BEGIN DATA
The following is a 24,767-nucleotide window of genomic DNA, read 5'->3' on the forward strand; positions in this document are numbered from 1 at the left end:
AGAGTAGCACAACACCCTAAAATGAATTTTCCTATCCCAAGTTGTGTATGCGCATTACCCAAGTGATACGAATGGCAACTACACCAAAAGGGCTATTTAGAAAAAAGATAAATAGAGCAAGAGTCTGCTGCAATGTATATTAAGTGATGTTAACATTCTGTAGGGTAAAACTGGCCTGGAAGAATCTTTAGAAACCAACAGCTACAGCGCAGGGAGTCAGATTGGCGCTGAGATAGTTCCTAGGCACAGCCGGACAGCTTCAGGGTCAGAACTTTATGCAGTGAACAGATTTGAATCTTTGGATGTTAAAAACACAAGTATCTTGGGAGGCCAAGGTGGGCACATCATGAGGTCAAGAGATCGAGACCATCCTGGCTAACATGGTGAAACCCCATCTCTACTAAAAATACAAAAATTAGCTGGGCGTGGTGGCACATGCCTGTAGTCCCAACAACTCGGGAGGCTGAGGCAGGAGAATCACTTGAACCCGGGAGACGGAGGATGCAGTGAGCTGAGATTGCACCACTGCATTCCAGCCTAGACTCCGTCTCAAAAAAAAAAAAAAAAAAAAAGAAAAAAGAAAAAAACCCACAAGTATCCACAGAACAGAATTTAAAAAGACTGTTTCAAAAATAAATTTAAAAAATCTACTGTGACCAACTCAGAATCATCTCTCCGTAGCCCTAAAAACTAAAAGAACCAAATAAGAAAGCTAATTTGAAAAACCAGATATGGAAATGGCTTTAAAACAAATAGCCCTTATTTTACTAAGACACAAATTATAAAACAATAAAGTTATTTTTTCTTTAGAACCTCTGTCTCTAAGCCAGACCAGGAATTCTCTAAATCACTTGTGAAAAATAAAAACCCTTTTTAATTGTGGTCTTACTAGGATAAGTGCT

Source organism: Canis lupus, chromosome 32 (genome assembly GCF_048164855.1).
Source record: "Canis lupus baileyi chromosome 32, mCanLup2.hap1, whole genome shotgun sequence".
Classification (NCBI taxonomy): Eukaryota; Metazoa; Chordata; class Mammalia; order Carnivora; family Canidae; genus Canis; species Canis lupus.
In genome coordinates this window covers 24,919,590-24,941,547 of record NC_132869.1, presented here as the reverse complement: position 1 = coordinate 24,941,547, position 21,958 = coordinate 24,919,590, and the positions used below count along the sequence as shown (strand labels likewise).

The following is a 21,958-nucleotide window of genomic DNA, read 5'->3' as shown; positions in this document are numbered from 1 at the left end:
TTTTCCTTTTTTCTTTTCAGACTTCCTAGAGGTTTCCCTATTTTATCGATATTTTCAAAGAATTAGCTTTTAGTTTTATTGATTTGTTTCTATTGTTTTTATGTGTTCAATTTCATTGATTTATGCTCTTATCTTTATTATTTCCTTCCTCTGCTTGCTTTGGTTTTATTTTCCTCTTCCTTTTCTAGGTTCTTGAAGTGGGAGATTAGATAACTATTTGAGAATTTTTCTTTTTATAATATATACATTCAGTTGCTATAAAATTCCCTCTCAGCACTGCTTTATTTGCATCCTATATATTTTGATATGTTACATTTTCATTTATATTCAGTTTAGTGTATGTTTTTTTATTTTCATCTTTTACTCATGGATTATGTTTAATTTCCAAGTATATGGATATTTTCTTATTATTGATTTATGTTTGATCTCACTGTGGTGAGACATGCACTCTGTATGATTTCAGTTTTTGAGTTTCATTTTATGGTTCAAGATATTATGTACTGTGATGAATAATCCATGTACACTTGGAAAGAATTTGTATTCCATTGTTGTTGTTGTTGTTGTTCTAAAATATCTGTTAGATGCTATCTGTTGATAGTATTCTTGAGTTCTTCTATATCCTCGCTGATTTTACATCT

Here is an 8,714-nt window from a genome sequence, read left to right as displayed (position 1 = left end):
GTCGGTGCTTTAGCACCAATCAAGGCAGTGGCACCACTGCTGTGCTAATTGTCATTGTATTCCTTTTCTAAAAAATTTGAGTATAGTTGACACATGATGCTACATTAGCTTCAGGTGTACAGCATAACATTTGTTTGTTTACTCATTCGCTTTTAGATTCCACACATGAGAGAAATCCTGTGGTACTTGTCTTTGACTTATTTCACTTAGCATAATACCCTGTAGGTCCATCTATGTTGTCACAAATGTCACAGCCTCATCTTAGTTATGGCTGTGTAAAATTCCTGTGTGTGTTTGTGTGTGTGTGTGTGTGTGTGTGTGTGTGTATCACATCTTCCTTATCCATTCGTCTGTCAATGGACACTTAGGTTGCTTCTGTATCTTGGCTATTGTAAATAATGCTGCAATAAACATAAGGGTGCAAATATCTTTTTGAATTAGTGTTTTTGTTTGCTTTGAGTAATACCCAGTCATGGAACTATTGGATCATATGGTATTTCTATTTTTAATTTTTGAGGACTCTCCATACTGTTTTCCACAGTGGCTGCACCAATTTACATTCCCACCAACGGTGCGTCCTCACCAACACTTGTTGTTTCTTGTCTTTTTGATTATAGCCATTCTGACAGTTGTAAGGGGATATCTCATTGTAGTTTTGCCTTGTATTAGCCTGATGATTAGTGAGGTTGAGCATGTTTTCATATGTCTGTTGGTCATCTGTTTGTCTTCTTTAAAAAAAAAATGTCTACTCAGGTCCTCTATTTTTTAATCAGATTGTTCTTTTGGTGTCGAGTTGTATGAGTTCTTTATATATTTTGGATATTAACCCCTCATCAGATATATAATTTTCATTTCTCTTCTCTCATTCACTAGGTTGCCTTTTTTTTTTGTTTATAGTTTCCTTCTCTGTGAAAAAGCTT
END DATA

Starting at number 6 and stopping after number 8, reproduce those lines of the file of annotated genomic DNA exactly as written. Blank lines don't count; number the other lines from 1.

In genome coordinates this window covers 24,919,590-24,941,547 of record NC_132869.1, presented here as the reverse complement: position 1 = coordinate 24,941,547, position 21,958 = coordinate 24,919,590, and the positions used below count along the sequence as shown (strand labels likewise).

The following is a 21,958-nucleotide window of genomic DNA, read 5'->3' as shown; positions in this document are numbered from 1 at the left end:
TTTTCCTTTTTTCTTTTCAGACTTCCTAGAGGTTTCCCTATTTTATCGATATTTTCAAAGAATTAGCTTTTAGTTTTATTGATTTGTTTCTATTGTTTTTATGTGTTCAATTTCATTGATTTATGCTCTTATCTTTATTATTTCCTTCCTCTGCTTGCTTTGGTTTTATTTTCCTCTTCCTTTTCTAGGTTCTTGAAGTGGGAGATTAGATAACTATTTGAGAATTTTTCTTTTTATAATATATACATTCAGTTGCTATAAAATTCCCTCTCAGCACTGCTTTATTTGCATCCTATATATTTTGATATGTTACATTTTCATTTATATTCAGTTTAGTGTATGTTTTTTTATTTTCATCTTTTACTCATGGATTATGTTTAATTTCCAAGTATATGGATATTTTCTTATTATTGATTTATGTTTGATCTCACTGTGGTGAGACATGCACTCTGTATGATTTCAGTTTTTGAGTTTCATTTTATGGTTCAAGATATTATGTACTGTGATGAATAATCCATGTACACTTGGAAAGAATTTGTATTCCATTGTTGTTGTTGTTGTTGTTCTAAAATATCTGTTAGATGCTATCTGTTGATAGTATTCTTGAGTTCTTCTATATCCTCGCTGATTTTACATCT